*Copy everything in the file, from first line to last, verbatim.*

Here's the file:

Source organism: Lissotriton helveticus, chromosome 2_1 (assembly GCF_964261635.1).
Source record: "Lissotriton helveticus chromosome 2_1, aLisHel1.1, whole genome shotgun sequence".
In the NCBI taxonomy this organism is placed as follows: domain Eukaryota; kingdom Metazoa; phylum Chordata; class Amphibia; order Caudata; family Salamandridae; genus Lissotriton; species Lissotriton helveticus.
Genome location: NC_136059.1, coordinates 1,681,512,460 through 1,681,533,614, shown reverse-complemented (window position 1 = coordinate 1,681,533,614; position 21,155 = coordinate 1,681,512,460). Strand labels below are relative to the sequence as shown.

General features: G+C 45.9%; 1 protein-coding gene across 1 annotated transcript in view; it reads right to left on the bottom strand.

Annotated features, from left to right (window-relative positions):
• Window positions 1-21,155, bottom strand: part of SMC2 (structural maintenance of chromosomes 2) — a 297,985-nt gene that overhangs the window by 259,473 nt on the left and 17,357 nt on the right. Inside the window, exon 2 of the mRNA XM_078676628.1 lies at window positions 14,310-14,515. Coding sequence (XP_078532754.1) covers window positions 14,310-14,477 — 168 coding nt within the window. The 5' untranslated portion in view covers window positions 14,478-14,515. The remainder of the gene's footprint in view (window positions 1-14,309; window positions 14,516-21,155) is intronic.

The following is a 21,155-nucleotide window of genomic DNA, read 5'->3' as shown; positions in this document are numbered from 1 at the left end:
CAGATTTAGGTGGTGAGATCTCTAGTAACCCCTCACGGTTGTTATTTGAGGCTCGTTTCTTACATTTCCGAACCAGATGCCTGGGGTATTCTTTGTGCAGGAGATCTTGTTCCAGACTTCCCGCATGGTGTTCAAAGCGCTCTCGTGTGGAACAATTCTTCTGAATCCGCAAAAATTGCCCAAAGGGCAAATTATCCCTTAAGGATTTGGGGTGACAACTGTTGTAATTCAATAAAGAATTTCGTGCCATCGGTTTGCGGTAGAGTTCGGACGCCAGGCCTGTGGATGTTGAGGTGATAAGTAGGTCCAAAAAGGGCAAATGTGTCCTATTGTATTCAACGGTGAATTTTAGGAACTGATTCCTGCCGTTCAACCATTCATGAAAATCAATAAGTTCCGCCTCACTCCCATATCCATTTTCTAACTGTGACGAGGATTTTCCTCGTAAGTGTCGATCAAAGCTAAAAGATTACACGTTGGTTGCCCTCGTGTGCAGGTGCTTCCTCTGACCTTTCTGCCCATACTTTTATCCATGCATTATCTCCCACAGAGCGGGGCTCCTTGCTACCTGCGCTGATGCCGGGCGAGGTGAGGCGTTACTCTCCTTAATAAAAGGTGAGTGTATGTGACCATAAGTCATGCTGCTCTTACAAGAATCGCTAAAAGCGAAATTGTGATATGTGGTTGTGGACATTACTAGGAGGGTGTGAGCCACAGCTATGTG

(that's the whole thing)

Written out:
Source organism: Lissotriton helveticus, chromosome 2_1 (assembly GCF_964261635.1).
Source record: "Lissotriton helveticus chromosome 2_1, aLisHel1.1, whole genome shotgun sequence".
In the NCBI taxonomy this organism is placed as follows: domain Eukaryota; kingdom Metazoa; phylum Chordata; class Amphibia; order Caudata; family Salamandridae; genus Lissotriton; species Lissotriton helveticus.
Genome location: NC_136059.1, coordinates 1,681,512,460 through 1,681,533,614, shown reverse-complemented (window position 1 = coordinate 1,681,533,614; position 21,155 = coordinate 1,681,512,460). Strand labels below are relative to the sequence as shown.

General features: G+C 45.9%; 1 protein-coding gene across 1 annotated transcript in view; it reads right to left on the bottom strand.

Annotated features, from left to right (window-relative positions):
• Window positions 1-21,155, bottom strand: part of SMC2 (structural maintenance of chromosomes 2) — a 297,985-nt gene that overhangs the window by 259,473 nt on the left and 17,357 nt on the right. Inside the window, exon 2 of the mRNA XM_078676628.1 lies at window positions 14,310-14,515. Coding sequence (XP_078532754.1) covers window positions 14,310-14,477 — 168 coding nt within the window. The 5' untranslated portion in view covers window positions 14,478-14,515. The remainder of the gene's footprint in view (window positions 1-14,309; window positions 14,516-21,155) is intronic.

The following is a 21,155-nucleotide window of genomic DNA, read 5'->3' as shown; positions in this document are numbered from 1 at the left end:
CAGATTTAGGTGGTGAGATCTCTAGTAACCCCTCACGGTTGTTATTTGAGGCTCGTTTCTTACATTTCCGAACCAGATGCCTGGGGTATTCTTTGTGCAGGAGATCTTGTTCCAGACTTCCCGCATGGTGTTCAAAGCGCTCTCGTGTGGAACAATTCTTCTGAATCCGCAAAAATTGCCCAAAGGGCAAATTATCCCTTAAGGATTTGGGGTGACAACTGTTGTAATTCAATAAAGAATTTCGTGCCATCGGTTTGCGGTAGAGTTCGGACGCCAGGCCTGTGGATGTTGAGGTGATAAGTAGGTCCAAAAAGGGCAAATGTGTCCTATTGTATTCAACGGTGAATTTTAGGAACTGATTCCTGCCGTTCAACCATTCATGAAAATCAATAAGTTCCGCCTCACTCCCATATCCATTTTCTAACTGTGACGAGGATTTTCCTCGTAAGTGTCGATCAAAGCTAAAAGATTACACGTTGGTTGCCCTCGTGTGCAGGTGCTTCCTCTGACCTTTCTGCCCATACTTTTATCCATGCATTATCTCCCACAGAGCGGGGCTCCTTGCTACCTGCGCTGATGCCGGGCGAGGTGAGGCGTTACTCTCCTTAATAAAAGGTGAGTGTATGTGACCATAAGTCATGCTGCTCTTACAAGAATCGCTAAAAGCGAAATTGTGATATGTGGTTGTGGACATTACTAGGAGGGTGTGAGCCACAGCTATGTG